So there’s this little quest I randomly found on my way to another quest called ‘Kid in a fridge’ where a kid hid in a fridge before the bombs went off 200 years ago (yeah, poor lil guy has been trapped in the fridge for 200 years) and he’s been alive but ghoulified, so when I let him out I had Hancock with me. The kid wants to go to try and find his parents at his home. You have the option to assume they’re dead or offer to escort him there to look.

When you start walking, look back after a few steps and a slaver named bullet will be following you, talk to him and he says 'cute kid, how much?’

I told him to fuck off, the kid stays with me and omg Hancock honey you sweet little raisin, he LOVES it when you tell bullet that. You don’t have to kill Bullet, but that pissed me off so as soon as he turned around I put a bullet in the back of his head.

Protect lil ghoul child at all costs.

Turns out his parents are at their house, alive, and both ghouls and omfg this is what I live for; ghoul family reunions.

If his parents were dead you bet Leona would be all over adopting the lil ghoul with Hancock.

Solarpunk questing

Or, the answer to a question nobody was asking: How do we prevent ‘small town syndrome” setting in? (If that’s not an actual thing people have researched, it ought to be.)

So I see a lot of posts saying that we should decentralize our society; it will be better for the environment, it’ll allow us to form deeper connections, etc. I agree with all of that. I support it. But there’s a reason that small town America is so feared and loathed by everyone (especially the people who live in one, aka me). 

Traditionally, small towns are close-minded, resistant to change, and unwilling to welcome strangers. How would a solarpunk society, one based on diversity and celebrating multicultural heritages, deal with this potentially isolating town structure?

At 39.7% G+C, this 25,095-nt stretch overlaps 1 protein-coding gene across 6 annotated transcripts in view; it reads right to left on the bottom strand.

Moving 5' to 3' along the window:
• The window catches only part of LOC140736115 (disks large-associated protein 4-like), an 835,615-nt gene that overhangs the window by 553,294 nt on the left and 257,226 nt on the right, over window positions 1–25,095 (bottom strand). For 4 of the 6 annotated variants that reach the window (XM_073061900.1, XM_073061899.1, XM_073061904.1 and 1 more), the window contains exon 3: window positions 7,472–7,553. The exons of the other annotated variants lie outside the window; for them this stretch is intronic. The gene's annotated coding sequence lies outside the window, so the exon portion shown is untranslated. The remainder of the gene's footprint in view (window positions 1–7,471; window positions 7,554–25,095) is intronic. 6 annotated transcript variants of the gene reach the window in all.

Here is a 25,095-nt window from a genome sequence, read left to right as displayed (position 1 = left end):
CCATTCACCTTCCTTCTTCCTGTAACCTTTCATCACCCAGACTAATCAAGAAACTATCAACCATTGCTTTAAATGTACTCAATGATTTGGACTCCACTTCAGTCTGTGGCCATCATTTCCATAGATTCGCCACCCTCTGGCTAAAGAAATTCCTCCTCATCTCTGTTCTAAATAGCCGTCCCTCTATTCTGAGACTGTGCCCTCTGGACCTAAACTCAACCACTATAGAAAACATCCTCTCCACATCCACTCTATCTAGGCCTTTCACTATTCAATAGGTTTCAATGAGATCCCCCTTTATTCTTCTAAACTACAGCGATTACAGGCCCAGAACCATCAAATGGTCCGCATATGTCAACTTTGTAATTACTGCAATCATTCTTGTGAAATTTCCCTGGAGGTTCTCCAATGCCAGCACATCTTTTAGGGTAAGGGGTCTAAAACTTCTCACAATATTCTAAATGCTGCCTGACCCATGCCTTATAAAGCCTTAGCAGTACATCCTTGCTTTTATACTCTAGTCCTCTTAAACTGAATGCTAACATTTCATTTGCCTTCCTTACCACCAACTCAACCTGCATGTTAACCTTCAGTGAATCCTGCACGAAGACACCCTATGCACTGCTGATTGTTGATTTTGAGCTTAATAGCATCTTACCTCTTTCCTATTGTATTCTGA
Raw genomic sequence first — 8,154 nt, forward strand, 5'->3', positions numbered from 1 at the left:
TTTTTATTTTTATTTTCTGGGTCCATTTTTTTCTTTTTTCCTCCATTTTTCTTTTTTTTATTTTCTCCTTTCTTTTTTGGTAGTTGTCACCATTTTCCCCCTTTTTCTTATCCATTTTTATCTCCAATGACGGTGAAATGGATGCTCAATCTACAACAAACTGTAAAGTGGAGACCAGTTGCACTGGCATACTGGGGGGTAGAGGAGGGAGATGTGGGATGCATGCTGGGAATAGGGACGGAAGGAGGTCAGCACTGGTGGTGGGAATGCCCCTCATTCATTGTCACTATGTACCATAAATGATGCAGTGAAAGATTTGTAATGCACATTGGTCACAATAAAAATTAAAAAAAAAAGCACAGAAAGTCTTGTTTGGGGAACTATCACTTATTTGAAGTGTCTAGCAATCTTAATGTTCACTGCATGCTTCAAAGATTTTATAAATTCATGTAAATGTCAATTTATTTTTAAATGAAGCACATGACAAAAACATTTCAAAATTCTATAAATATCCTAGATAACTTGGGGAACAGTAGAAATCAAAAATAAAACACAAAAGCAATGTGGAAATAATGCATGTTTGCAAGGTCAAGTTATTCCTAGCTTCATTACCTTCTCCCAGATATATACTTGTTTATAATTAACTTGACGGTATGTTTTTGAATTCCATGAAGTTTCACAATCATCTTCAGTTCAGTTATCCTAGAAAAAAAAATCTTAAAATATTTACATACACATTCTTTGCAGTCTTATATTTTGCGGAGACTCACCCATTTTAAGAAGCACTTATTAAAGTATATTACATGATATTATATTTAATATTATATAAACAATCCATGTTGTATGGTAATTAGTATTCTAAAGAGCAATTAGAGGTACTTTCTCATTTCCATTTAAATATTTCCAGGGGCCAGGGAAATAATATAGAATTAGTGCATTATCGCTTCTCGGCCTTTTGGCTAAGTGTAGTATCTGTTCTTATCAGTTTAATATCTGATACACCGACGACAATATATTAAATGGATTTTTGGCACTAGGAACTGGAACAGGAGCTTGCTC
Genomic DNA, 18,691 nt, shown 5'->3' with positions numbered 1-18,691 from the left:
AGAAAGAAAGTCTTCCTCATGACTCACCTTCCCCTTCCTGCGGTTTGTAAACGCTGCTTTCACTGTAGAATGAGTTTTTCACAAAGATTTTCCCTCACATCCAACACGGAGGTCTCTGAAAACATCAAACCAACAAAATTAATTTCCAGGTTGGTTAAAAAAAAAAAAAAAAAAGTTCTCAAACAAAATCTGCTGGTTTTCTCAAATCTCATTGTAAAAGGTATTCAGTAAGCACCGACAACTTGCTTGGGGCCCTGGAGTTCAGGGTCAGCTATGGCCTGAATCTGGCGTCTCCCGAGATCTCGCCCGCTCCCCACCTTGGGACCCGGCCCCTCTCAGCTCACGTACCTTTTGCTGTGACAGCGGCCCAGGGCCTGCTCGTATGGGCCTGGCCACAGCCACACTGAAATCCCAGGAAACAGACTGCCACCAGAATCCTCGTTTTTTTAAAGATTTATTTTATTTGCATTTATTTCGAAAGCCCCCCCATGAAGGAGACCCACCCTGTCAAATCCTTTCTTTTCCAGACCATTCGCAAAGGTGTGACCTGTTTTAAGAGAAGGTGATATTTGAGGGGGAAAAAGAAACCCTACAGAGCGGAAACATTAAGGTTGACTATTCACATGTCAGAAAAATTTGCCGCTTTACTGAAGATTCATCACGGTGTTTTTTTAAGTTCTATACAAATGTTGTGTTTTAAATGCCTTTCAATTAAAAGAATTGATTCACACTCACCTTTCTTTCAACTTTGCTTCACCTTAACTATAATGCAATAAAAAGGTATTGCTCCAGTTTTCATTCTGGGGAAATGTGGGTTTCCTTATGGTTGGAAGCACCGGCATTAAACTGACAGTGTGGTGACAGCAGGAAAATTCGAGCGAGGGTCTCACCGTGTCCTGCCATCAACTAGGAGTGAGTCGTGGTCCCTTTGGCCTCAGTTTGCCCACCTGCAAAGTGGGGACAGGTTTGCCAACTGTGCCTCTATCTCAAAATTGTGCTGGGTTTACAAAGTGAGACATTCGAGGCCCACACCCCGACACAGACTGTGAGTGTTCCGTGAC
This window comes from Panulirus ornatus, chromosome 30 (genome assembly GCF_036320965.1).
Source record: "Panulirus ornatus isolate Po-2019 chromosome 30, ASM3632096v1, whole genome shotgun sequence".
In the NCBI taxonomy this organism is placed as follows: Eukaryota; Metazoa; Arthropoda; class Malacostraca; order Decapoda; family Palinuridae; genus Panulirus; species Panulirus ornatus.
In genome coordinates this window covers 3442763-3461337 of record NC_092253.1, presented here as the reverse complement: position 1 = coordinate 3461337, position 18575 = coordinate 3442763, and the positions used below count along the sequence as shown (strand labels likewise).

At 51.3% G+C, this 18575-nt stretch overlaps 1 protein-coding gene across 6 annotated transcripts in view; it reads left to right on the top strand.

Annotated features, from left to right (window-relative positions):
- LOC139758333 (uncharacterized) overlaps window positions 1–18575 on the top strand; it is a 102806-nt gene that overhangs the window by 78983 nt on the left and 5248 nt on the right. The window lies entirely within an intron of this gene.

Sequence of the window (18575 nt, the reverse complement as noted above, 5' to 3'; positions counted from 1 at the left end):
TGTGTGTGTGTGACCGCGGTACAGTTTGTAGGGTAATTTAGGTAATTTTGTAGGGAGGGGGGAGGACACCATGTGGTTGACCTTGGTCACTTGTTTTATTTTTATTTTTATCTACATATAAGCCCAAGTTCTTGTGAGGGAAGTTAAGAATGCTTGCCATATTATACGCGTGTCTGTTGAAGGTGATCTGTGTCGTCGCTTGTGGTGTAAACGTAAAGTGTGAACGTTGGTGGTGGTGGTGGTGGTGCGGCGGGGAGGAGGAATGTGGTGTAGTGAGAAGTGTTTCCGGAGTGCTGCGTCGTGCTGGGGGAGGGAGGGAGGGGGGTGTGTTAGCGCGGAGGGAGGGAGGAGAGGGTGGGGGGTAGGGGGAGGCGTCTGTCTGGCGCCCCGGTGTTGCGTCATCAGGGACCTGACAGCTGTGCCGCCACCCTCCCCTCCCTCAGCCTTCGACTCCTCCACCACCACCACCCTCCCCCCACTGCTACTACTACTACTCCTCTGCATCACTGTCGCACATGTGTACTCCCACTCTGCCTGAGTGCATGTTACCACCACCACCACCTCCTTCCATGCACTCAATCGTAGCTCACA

Okay, here’s my answer: a Wandering. Just imagine that when a kid reaches maturity (anywhere from ages 16-26, whenever the CHILD feels ready) they are sent on basically a world trip. Some of them have specific destinations, and some don’t. For example, my city of Roanoke Virginia has a sister city in South Korea, Wonju. We have a whole street named after Wonju, and they have a whole street named after Roanoke. Imagine that we create closer ties with each other by sending our Wandering youngsters there - it’ll expose them to new cultures and by the end they’ll have travelled across a good portion of the globe.

The point of a Wandering isn’t just to get someplace: many don’t have concrete destinations because the point is in the trip itself. Find new places, see new things. And most important: look for someplace you belong. For a lot of kids, that place could be back at home. But if you don’t fit in where you grew up, your Wandering is your key to freedom. Settle down someplace you belong, even if it takes you years to find it.

Wanderings usually take at least two years; transportation is mostly by foot, bike, or boat. But with the solar trees and smart-phone technology, it would be easy to keep in touch with your folks back home. 

On top of that, people often go Wandering in groups. The kids you grew up with (probably a pretty wide age spread, but waiting for your friends to be ready to Wander isn’t unheard of) will be the ones to go exploring with you. Safety in numbers, and all that. 

Often you would stay in the homes of people willing to host Wanderers, but there might be hostels kept up by the community depending on how often they get travelers. If the town you’re staying in has a lot of Wandering traffic they might keep up a building just for travelers, for example.